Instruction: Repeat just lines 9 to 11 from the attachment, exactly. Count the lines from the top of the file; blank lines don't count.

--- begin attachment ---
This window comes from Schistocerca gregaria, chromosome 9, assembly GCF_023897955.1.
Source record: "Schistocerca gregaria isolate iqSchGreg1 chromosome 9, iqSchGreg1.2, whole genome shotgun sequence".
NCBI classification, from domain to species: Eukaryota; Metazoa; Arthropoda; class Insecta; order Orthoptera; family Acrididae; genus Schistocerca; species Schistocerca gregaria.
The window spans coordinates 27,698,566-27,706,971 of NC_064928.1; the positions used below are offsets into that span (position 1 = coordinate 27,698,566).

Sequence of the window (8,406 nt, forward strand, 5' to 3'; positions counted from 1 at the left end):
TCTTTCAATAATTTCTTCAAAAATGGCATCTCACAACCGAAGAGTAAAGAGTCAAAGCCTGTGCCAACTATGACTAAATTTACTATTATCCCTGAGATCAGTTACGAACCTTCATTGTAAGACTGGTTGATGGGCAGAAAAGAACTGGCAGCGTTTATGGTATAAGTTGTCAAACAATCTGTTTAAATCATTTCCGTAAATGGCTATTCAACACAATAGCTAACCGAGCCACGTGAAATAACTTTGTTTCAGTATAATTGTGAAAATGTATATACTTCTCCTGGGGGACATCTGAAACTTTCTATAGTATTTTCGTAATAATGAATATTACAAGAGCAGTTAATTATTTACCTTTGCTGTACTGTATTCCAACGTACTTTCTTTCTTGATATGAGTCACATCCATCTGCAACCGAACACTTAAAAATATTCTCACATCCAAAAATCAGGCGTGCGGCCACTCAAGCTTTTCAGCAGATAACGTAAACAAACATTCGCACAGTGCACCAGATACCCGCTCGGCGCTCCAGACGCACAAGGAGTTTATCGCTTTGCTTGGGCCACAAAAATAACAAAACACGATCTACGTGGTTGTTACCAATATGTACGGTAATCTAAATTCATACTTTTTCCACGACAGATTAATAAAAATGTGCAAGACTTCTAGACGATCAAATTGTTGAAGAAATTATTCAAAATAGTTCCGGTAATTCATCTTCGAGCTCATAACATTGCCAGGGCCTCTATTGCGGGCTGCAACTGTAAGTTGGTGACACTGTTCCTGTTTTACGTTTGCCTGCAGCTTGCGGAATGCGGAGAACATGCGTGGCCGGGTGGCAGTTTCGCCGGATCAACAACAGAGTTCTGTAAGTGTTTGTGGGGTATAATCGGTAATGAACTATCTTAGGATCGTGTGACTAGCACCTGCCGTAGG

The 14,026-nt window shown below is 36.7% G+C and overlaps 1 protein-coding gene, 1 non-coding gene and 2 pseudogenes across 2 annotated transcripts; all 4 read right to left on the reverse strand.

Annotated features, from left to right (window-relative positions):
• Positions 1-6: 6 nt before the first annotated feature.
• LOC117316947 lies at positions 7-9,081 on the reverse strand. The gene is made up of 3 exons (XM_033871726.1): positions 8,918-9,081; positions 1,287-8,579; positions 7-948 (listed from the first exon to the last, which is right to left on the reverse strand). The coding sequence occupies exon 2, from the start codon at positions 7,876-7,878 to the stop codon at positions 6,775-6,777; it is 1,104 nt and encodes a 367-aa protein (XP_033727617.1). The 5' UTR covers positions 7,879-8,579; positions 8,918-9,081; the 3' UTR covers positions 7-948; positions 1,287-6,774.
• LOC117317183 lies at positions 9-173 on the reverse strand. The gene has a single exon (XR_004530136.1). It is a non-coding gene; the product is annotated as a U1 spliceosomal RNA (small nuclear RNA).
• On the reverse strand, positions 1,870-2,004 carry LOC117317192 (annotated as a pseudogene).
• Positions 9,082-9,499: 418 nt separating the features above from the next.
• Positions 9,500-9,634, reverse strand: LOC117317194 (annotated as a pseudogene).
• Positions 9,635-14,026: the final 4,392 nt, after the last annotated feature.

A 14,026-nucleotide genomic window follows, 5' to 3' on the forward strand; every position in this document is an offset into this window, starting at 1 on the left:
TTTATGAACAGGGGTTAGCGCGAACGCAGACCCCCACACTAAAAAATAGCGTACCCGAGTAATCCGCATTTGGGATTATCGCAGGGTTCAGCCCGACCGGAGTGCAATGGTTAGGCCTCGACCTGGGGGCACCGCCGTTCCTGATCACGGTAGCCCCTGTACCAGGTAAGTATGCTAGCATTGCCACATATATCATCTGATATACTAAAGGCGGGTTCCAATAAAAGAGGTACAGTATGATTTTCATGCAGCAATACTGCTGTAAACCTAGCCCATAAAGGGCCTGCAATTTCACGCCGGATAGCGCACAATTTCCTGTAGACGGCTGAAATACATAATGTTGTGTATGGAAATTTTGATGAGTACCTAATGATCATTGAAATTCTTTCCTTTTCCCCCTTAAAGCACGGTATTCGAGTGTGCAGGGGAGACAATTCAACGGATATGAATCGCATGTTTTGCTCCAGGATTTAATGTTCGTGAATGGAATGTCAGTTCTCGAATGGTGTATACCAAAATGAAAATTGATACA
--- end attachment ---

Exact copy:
• Positions 1-6: 6 nt before the first annotated feature.
• LOC117316947 lies at positions 7-9,081 on the reverse strand. The gene is made up of 3 exons (XM_033871726.1): positions 8,918-9,081; positions 1,287-8,579; positions 7-948 (listed from the first exon to the last, which is right to left on the reverse strand). The coding sequence occupies exon 2, from the start codon at positions 7,876-7,878 to the stop codon at positions 6,775-6,777; it is 1,104 nt and encodes a 367-aa protein (XP_033727617.1). The 5' UTR covers positions 7,879-8,579; positions 8,918-9,081; the 3' UTR covers positions 7-948; positions 1,287-6,774.
• LOC117317183 lies at positions 9-173 on the reverse strand. The gene has a single exon (XR_004530136.1). It is a non-coding gene; the product is annotated as a U1 spliceosomal RNA (small nuclear RNA).